Publisher: Univ of South Carolina Press

ISBN: 9781611179804

Category: Language Arts & Disciplines

Page: 292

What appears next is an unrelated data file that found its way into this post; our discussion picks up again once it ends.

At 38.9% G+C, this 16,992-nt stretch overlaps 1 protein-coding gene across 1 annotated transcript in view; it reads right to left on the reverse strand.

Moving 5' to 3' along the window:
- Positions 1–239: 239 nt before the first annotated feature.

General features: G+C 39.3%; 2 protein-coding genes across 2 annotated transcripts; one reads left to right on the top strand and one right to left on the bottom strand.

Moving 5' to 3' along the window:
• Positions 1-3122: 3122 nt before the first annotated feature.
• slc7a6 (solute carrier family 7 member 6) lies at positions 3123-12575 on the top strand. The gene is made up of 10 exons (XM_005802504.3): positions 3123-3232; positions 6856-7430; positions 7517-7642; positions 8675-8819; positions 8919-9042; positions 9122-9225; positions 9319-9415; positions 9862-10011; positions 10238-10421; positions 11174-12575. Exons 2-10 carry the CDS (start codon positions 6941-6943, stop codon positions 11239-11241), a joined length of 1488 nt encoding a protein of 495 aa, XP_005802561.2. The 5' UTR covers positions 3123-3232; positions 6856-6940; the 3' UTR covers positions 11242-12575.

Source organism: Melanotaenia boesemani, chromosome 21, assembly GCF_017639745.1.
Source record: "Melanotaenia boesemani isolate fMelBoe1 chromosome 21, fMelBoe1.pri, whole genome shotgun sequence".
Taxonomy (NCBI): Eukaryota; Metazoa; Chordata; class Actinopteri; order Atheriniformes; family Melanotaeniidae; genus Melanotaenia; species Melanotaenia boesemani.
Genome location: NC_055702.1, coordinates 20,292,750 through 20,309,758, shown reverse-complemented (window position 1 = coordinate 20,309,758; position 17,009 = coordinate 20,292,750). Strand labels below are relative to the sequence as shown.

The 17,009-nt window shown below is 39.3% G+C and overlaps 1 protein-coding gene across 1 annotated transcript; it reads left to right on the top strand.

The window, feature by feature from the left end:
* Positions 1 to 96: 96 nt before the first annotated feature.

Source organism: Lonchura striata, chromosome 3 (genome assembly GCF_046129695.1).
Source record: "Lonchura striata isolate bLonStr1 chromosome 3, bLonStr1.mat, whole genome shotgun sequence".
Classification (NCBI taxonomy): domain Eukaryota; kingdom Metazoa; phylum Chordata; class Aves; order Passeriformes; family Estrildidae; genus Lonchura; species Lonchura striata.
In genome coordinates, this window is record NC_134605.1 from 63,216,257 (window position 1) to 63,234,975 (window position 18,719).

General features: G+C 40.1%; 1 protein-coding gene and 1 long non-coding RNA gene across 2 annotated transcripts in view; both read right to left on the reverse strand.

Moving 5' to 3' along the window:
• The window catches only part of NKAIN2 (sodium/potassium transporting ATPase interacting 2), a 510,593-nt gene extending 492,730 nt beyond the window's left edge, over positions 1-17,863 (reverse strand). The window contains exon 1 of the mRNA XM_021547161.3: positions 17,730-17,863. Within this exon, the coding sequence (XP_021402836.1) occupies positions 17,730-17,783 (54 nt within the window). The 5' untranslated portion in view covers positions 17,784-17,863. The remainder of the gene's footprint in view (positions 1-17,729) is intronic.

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Before the full and honest tale of humanity can be told, it will be necessary to uncover the hidden roles of women in it and recover their voices from the forces that have diminished their contributions or even at times deliberately eclipsed them. The past half-century has seen women rise to claim their equal portion of recognition, and Remembering Women Differently addresses not only some of those neglected—it examines why they were deliberately erased from history. The contributors in this collection study the contributions of fourteen nearly forgotten women from around the globe working in fields that range from art to philosophy, from teaching to social welfare, from science to the military, and how and why those individuals became either marginalized or discounted in a mostly patriarchal world. These sterling contributors, scholars from a variety of disciplines—rhetoricians, historians, compositionists, and literary critics—employ feminist research methods in examining women's work, rhetorical agency, and the construction of female reputation. By recovering these voices and remembering the women whose contributions have made our civilization better and more whole, this work seeks to ensure that women's voices are never silenced again.